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The Who, What, or Where Game

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Subject: Art James, Ron Greenberg, The Challengers (game show), Blank Check (game show), Search for Tomorrow
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The Who, What, or Where Game

The Who, What, or Where Game
Created by Ron Greenberg
Directed by Dick Schneider
Presented by Art James
Narrated by Mike Darrow
Composer(s) George David Weiss
Country of origin  United States
Production
Executive producer(s) Ron Greenberg
Producer(s) John Rhinehart
Location(s) NBC Studios
New York, New York
Running time 25 Minutes
Production company(s) Ron Greenberg Productions
NBC Productions
Release
Original channel NBC
Original release December 29, 1969 – January 4, 1974

The Who, What, or Where Game is an American television game show that was broadcast weekdays on NBC from December 29, 1969 to January 4, 1974. The host was Art James, and the announcer was Mike Darrow; Ron Greenberg packaged the show, which was recorded in NBC studios 6A and 8H in Rockefeller Plaza in New York City.

Rules

Three contestants, one usually a returning champion, competed.

Each player was spotted $125 at the start of the game and used that money to wager on his knowledge of the questions presented. Each category (which dealt in various subjects, with one category per game usually "Pot Luck," with random questions) had three question choices: a who question (dealing with people), a what question (dealing with things), and a where question (dealing with places). Each question had odds attached to it depending on the difficulty of the question. Easy questions paid off at even (1:1) odds, noted by an E under the question. Depending on the difficulty, other questions could be given odds of 2:1, 3:1, 4:1, or 5:1 (only once was there a question where the odds were 6:1). The higher-odds questions were arguably the most difficult of any game show aired on American TV. Each question was read only once.

Originally players could wager up to $25 for first round questions and $50 for second round questions, but this was later changed to $50 for the entire game. Answering correctly won the amount of the wager multiplied by the odds while only the amount of the wager was taken away for a wrong answer. If a player's score dropped to zero during any point in the game, that player was eliminated from further play.

The contestant who made the highest wager for any given question was given the right to answer it. If two or more contestants picked the same category and wagered the same amount, James put the question up for auction with the tied contestants now being able to wager up to their entire score if they desired. Bidding continued until one player elected to let the opposing player answer. In the rare case that the auction failed to break the deadlock, both contestants would write their answers down.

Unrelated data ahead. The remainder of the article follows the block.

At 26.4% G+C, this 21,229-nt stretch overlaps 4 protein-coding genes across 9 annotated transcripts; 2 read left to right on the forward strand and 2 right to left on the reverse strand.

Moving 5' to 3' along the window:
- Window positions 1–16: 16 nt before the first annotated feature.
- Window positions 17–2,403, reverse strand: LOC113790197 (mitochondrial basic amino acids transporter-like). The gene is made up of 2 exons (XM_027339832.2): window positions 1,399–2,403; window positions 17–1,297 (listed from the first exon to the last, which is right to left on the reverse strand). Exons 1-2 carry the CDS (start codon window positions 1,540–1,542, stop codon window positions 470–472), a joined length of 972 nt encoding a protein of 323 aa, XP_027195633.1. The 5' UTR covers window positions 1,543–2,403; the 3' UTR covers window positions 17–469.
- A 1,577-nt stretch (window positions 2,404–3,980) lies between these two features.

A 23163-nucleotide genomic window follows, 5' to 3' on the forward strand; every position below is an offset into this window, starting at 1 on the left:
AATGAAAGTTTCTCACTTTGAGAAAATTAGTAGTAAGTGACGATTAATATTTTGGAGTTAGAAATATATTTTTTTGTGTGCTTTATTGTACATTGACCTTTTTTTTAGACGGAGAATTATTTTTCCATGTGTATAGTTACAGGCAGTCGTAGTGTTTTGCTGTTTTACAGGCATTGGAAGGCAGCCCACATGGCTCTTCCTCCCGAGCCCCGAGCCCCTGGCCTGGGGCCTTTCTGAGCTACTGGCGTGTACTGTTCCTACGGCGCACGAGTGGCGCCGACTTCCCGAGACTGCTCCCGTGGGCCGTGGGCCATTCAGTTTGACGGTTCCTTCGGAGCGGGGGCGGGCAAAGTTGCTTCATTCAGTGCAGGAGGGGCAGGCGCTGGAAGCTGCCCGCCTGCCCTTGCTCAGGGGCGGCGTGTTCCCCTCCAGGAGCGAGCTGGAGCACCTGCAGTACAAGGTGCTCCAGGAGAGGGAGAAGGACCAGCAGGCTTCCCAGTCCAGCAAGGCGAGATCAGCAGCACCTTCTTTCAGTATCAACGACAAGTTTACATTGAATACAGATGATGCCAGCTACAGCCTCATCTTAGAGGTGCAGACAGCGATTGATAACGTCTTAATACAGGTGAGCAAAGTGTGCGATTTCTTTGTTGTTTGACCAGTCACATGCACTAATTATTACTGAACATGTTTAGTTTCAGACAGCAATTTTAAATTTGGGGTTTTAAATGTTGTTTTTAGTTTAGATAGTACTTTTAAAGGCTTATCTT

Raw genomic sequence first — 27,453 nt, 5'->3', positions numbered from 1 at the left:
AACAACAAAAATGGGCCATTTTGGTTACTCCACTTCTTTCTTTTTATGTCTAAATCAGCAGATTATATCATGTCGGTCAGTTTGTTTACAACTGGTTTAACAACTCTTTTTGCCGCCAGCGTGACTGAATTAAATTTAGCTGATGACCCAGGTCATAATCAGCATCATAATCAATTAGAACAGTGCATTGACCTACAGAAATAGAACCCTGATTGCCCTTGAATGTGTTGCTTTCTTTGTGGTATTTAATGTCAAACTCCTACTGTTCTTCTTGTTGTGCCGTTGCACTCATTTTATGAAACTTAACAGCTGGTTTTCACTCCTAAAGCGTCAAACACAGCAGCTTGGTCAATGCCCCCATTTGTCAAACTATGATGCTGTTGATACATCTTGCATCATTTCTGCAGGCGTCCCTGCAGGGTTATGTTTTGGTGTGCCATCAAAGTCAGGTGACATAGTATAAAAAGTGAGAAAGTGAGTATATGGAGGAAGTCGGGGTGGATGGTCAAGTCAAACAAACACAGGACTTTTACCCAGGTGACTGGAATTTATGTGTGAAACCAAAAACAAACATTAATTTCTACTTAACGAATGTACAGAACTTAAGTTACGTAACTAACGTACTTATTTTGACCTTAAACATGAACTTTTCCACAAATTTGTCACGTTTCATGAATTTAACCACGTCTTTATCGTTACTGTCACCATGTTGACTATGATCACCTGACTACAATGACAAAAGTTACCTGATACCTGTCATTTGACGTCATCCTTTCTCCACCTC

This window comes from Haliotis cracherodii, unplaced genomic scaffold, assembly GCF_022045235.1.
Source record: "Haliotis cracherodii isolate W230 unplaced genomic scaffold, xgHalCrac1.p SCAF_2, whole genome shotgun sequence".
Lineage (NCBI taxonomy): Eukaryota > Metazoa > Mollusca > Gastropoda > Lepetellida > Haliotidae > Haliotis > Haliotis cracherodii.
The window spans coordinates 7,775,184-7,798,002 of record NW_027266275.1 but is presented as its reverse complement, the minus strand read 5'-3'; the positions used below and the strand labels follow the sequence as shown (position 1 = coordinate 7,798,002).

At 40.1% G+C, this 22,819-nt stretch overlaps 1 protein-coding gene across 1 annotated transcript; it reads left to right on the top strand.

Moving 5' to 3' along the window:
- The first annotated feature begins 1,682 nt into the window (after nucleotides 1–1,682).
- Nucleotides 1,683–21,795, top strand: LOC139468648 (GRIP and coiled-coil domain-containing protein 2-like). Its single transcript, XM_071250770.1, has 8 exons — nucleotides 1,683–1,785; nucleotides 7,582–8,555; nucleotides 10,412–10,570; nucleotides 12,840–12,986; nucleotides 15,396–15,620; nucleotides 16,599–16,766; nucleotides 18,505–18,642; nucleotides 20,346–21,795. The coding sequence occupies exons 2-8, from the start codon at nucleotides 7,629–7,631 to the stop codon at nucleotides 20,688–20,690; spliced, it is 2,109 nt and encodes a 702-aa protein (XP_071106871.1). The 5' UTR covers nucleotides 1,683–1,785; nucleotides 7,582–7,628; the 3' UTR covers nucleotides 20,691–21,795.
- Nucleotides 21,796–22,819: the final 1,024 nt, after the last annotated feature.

Later in the show's run, a "lightning round" category was played (known as the "3 W's Quick Round"), in which players buzzed in on rapid-fire questions for 60 seconds. This was the only time when any buzz-in technique was used in the game.

After all rounds had been played, the three players played the "Pot Limit" round with one final category. Once again, the category and question odds would be displayed for the contestants. However, players could wager any or all of their scores. Whoever was ahead at the end of the game was declared champion and returned the next day, with each player leaving with the money he or she had earned. A champion could return for a maximum of five days.

Later in its run, The Who, What, or Where Game instituted a monthly car giveaway contest in which the champion with the highest winnings also received a new car.

Broadcast history

The show was part of a block of daytime games on NBC during the early 1970s, which began with Concentration at 10:30 a.m. Eastern Time and continued to Three on a Match at 1:30 p.m. Most of these games were known for emphasizing game play over prizes, which were intentionally small due to memories of the quiz show scandals of the 1950s. The Who, What, or Where Game ran at 12:30 p.m./11:30 a.m. Central, opposite Search for Tomorrow on CBS, and sitcom reruns, soap operas, and the games Password and Split Second on ABC. Because NBC ran a five-minute newscast anchored by either Floyd Kalber or Edwin Newman at 12:55 p.m. (before a 30-minute affiliate break), The Who, What, or Where Game only ran 25 minutes each day, instead of the customary 30. Similar to Jeopardy!, which preceded it at 12 Noon/11 a.m. Central, The Who, What, or Where Game proved to be an effective stablemate to its lead-in.

The Who, What, or Where Game succeeded a short-lived show called Name Droppers, hosted by Los Angeles-area disc jockeys Al Lohman and Roger Barkley; it was succeeded in turn by Jackpot!. Coincidentally, The Who, What, or Where Game announcer Darrow would later host a Canadian-produced revival of Jackpot! that aired between 1985 and 1988 on the USA Network.

After unsuccessfully attempting to revive the series in 1988 with a failed pilot called The New Who, What or Where Game, Ron Greenberg later reformatted the show as The Challengers, hosted by Dick Clark. The Challengers incorporated elements from The Who, What, or Where Game alongside a mix of topical questions in categories dealing with current events.

Jonathan Lethem's 2013 novel Dissident Gardens has as part of its plot a character who appears on this show, which is mentioned by name, as is host Art James.

Music

The music for The Who, What, or Where Game was written by What a Wonderful World. According to an audio clip from a 1973 episode, at least the

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